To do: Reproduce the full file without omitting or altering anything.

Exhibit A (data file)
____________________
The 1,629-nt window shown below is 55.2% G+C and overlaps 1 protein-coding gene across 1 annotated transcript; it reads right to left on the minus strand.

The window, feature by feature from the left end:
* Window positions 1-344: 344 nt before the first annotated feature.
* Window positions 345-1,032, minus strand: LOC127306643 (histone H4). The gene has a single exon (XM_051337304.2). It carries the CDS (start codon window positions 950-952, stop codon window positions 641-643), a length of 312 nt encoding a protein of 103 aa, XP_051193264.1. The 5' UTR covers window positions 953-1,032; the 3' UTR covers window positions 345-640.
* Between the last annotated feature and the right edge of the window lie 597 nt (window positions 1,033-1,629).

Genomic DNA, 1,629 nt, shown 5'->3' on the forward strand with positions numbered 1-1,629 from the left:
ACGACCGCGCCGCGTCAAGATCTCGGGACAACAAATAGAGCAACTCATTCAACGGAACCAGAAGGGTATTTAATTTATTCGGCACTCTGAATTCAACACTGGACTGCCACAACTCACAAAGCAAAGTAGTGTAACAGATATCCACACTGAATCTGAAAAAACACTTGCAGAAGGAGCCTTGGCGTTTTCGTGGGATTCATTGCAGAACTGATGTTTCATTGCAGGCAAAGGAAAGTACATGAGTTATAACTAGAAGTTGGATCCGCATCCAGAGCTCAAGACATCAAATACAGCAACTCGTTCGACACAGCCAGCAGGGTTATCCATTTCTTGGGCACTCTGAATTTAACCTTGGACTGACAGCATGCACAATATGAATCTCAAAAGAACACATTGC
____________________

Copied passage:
The 1,629-nt window shown below is 55.2% G+C and overlaps 1 protein-coding gene across 1 annotated transcript; it reads right to left on the minus strand.

The window, feature by feature from the left end:
* Window positions 1-344: 344 nt before the first annotated feature.
* Window positions 345-1,032, minus strand: LOC127306643 (histone H4). The gene has a single exon (XM_051337304.2). It carries the CDS (start codon window positions 950-952, stop codon window positions 641-643), a length of 312 nt encoding a protein of 103 aa, XP_051193264.1. The 5' UTR covers window positions 953-1,032; the 3' UTR covers window positions 345-640.
* Between the last annotated feature and the right edge of the window lie 597 nt (window positions 1,033-1,629).

Genomic DNA, 1,629 nt, shown 5'->3' on the forward strand with positions numbered 1-1,629 from the left:
ACGACCGCGCCGCGTCAAGATCTCGGGACAACAAATAGAGCAACTCATTCAACGGAACCAGAAGGGTATTTAATTTATTCGGCACTCTGAATTCAACACTGGACTGCCACAACTCACAAAGCAAAGTAGTGTAACAGATATCCACACTGAATCTGAAAAAACACTTGCAGAAGGAGCCTTGGCGTTTTCGTGGGATTCATTGCAGAACTGATGTTTCATTGCAGGCAAAGGAAAGTACATGAGTTATAACTAGAAGTTGGATCCGCATCCAGAGCTCAAGACATCAAATACAGCAACTCGTTCGACACAGCCAGCAGGGTTATCCATTTCTTGGGCACTCTGAATTTAACCTTGGACTGACAGCATGCACAATATGAATCTCAAAAGAACACATTGC